NEW YORK (Reuters) - Bank of America’s (BAC.N) Merrill Lynch has launched a more aggressive recruiting campaign for top-tier brokers, including a bonus paid for transferring client assets after six months at the firm, two sources familiar with the new plan said Tuesday.
Merrill Lynch last week told managers that it was offering brokers from UBS, Morgan Stanley Smith Barney, Wells Fargo and other firms an upfront cash payment equal to 150 percent of the fees and commissions they generated during the prior 12 months. The offer is limited to advisers whose performance put them in the top 40 percent of their peers, the two sources said.
Merrill previously offered brokers 140 percent up front, according to one recruiter who was briefed on the changes. The higher offer lets Merrill catch up with bonuses offered at rivals UBS and Morgan Stanley, the recruiter said, in a market environment where it difficult to generate growth organically.
More significantly, Merrill also will pay an additional 25 percent bonus after six months if brokers transfer 65 percent of the assets they oversaw at their former employer. These brokers also can receive a 50 percent bonus — half cash, half stock — after the first year of the deal if they attract 75 percent of their client assets.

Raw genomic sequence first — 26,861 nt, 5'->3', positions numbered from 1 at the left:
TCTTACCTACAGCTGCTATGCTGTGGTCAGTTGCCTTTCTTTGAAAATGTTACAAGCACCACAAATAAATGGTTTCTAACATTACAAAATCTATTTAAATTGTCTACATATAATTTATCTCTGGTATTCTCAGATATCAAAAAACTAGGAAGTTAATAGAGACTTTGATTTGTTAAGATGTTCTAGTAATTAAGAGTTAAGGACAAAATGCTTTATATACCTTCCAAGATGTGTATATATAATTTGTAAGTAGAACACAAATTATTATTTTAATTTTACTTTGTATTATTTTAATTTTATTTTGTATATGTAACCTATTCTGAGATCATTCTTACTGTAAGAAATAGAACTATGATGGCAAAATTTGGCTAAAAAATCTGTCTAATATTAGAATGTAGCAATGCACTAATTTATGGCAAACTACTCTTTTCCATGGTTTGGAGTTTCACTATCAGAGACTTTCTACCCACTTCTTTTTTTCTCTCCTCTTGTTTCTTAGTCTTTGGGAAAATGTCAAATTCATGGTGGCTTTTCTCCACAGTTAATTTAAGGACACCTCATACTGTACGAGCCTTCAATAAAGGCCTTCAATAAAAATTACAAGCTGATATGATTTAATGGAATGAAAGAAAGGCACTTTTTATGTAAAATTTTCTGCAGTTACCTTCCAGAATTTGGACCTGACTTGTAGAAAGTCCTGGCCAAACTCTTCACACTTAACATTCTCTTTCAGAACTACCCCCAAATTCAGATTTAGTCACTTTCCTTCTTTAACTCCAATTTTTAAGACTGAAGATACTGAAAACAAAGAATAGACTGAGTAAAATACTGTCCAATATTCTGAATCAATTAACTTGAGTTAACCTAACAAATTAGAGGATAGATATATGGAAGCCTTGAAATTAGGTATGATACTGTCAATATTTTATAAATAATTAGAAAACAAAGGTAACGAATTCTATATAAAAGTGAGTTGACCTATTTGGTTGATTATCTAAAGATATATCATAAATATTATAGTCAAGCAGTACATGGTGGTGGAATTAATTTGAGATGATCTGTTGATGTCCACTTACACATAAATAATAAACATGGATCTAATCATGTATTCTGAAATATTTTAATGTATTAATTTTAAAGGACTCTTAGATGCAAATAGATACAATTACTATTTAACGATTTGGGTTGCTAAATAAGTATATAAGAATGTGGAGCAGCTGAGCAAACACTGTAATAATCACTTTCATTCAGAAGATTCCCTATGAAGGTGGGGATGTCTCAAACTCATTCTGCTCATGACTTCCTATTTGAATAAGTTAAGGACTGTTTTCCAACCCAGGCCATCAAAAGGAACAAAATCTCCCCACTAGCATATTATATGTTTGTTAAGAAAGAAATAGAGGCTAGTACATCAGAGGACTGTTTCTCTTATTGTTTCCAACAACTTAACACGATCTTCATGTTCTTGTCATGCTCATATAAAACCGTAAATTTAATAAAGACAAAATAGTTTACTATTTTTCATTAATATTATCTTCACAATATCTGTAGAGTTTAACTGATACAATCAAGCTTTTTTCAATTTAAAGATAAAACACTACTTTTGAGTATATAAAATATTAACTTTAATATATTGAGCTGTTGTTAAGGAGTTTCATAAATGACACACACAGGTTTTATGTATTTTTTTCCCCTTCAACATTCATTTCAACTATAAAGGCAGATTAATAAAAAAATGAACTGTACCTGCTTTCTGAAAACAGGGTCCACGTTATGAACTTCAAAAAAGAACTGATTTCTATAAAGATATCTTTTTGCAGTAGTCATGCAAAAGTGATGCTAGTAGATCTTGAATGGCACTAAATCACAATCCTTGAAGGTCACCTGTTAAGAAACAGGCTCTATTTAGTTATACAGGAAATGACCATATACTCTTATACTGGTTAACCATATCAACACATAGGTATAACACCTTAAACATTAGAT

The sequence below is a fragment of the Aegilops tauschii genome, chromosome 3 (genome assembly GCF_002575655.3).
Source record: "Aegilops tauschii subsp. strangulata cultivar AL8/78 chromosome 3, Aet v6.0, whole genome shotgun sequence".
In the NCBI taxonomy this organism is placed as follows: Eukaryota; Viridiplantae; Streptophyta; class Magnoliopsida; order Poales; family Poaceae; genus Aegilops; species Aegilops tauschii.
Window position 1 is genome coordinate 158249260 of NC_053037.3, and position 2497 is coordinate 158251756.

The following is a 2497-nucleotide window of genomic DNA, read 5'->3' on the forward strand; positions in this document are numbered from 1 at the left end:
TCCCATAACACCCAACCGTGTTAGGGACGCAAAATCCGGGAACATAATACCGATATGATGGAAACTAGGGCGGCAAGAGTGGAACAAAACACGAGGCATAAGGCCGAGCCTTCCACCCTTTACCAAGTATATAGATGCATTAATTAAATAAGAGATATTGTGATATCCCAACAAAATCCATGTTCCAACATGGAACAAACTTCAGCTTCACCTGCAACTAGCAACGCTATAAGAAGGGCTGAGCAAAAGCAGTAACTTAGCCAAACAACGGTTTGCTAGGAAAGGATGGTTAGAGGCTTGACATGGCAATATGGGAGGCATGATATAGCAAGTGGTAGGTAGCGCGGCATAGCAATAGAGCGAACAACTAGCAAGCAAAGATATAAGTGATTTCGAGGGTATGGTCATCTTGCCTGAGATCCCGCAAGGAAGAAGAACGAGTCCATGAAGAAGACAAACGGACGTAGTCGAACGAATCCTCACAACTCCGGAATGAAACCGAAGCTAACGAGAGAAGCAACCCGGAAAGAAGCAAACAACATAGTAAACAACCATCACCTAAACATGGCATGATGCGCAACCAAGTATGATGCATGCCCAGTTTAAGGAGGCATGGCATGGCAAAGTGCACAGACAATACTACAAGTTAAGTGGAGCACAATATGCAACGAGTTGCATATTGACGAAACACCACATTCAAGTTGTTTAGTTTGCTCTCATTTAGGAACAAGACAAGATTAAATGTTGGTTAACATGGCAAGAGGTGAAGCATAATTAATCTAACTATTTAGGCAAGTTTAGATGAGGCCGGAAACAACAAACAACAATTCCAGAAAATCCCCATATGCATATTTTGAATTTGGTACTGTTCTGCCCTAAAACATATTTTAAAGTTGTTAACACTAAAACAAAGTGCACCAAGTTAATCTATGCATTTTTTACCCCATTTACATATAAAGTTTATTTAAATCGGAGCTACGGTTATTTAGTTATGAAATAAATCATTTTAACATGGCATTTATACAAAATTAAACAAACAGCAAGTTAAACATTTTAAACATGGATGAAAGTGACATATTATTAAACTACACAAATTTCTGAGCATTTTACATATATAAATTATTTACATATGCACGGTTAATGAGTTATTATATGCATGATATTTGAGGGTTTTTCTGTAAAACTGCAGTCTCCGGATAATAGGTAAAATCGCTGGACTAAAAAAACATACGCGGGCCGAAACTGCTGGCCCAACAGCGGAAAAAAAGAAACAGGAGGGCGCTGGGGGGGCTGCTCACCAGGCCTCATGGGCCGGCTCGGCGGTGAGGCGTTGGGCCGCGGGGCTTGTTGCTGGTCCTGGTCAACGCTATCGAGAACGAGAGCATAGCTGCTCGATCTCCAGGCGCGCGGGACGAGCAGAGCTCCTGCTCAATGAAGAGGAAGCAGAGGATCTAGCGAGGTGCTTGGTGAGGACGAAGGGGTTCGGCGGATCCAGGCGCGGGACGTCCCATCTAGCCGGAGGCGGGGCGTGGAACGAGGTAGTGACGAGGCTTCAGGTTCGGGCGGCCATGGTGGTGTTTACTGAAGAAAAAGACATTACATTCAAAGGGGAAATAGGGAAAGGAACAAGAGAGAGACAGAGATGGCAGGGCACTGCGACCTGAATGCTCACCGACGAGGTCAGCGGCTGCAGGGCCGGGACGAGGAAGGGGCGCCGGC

These payments combined mean some brokers can take home two times their trailing-year revenue in cash after just one year, one of the most aggressive packages offered by Merrill, a veteran recruiter said.
The offer is part of a nine-year commitment, which lets brokers earn additional “back end” payments based on meeting revenue and asset-growth goals.
A Bank of America spokeswoman said the company does not comment on its compensation practices, but noted the firm continues to focus on hiring and training. “We have and continue to be a competitive but highly selective recruiter of top industry talent,” she said.
Merrill, the No. 2 U.S. brokerage with about 17,300 financial advisers, has suffered some defections in recent weeks as rivals like UBS increased their up-front bonuses to 180 percent of trailing twelve-month revenue — for those who signed by the end of last year. That was up from about 130 to 140 percent in previous months.
UBS last month announced it had hired at least 14 veteran Merrill brokers who in total managed more than $2 billion in client assets.
The competition for the relatively few top advisers, not already tied down by previous recruiting and retention packages, has been heating up in recent months, recruiters said. UBS for example was offering 210 percent deals with an eye toward luring Merrill brokers.
One recruiter said the new Merrill program, offered even as the bank parent scrambles to slash spending and repair a battered balance sheet, shows the firm is showing renewed signs of confidence.
Reporting By Joseph A. Giannone; Editing by Walden Siew